Before a Severe Weather Event
- Build an emergency kit.
- Make a household emergency plan.
- Download the Alberta Emergency Alert app for critical, life-saving alerts.
- Keep up to date on the local weather forecast.
- Download the WeatherCAN app from the Apple Store or Google Play store.
- View Environment Canada’s active weather advisories.
- Secure loose objects outdoors in case of strong wind and cover your vehicle in case of hail.
- Check the drainage around your home to see if there is any possibility of your basement flooding.
- Take preventative measures such as grading your property so water does not collect or flow towards your home.
- Ensure you have reliable drainage or a working sump pump in your basement.
- Avoid driving during thunderstorms, lighting, heavy rain or hail events. If you must travel, make sure you have a vehicle emergency kit and a cell phone with a charger.
All thunderstorms are potentially deadly electrical storms, whether or not there is a severe weather warning in effect. Severe weather can bring damaging conditions such as strong winds, hail, lightning, heavy rain and tornadoes. A series of thunderstorms can last for several hours.
Severe thunderstorms or heavy winds cause the most damage in Alberta, not tornadoes. Thunderstorms can bring hazards such as heavy rain, lightning and hail.
During a thunderstorm, move to a safe place that is away from windows and doors. Avoid using electrical equipment and telephones
Heavy rainfall can cause floods in a short period of time, especially when the ground is frozen or already wet. A heavy downpour warning is issued when 50 millimetres or more of rain is expected within one hour.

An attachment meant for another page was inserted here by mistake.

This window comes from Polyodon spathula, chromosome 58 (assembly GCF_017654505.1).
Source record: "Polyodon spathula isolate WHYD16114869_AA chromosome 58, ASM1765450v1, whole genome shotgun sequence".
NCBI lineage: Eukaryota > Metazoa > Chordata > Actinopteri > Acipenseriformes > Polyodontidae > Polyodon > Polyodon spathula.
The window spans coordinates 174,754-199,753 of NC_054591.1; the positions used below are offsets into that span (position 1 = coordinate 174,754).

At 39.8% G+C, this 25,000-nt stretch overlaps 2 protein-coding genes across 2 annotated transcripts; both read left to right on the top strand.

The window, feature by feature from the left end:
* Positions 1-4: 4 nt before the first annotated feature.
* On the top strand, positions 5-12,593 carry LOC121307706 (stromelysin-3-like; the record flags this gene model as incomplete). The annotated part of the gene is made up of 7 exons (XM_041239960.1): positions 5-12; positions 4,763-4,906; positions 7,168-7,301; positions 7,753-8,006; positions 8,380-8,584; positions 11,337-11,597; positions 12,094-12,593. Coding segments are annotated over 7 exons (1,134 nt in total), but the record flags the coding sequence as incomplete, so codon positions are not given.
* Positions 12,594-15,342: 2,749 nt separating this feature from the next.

If outdoors during heavy rainfall:
Avoid roadway underpasses, drainage ditches, low lying and water collection areas. These areas can flood and overflow very quickly. Stay away from power lines and electrical wires.
Each year lightning kills approximately 10 Canadians and injures many more. On average, lightning causes more fatalities in Canada than hail, rain, flooding, wind, tornadoes and hurricanes combined.
If you can see lightning or hear thunder, consider it a threat.
- Seek shelter in a fully enclosed building with wiring and plumbing.
- Unplug electrical appliances and stay away from outlets.
- Avoid windows, doors, fireplaces, sinks, tubs and showers because these areas are more likely to pass electricity.
- Wait 30 minutes after you hear the last rumble of thunder before going outside.
If you are stranded outdoors:
- Avoid standing near tall objects or anything made of metal.
- Avoid water and take shelter in a low-lying area, such as a ditch.
- If you are out on a lake or other body of water, make way for shore immediately and then follow the instructions above.
- If possible, avoid sheltering in your vehicle. It does not offer significant protection from lightning.
Hail forms in storm clouds and is most common in summer, but can also occur during colder times of the year. Hailstones range in size, from small peas to grapefruits, with large hail occurring more in the warmer season.
Hailstones can fall at speeds of up to 100 kilometres per hour or more, and can cause significant damage to homes, property, cars and crops. When combined with heavy rains, hail can clog storm drains leading to flooding.
- Immediately take cover when hail begins to fall.
- Keep yourself and your loved ones, including pets, away from windows, glass doors and skylights.
- If outdoors and there is no shelter close by, crouch down with your face away from the wind. Protect your neck with your hands.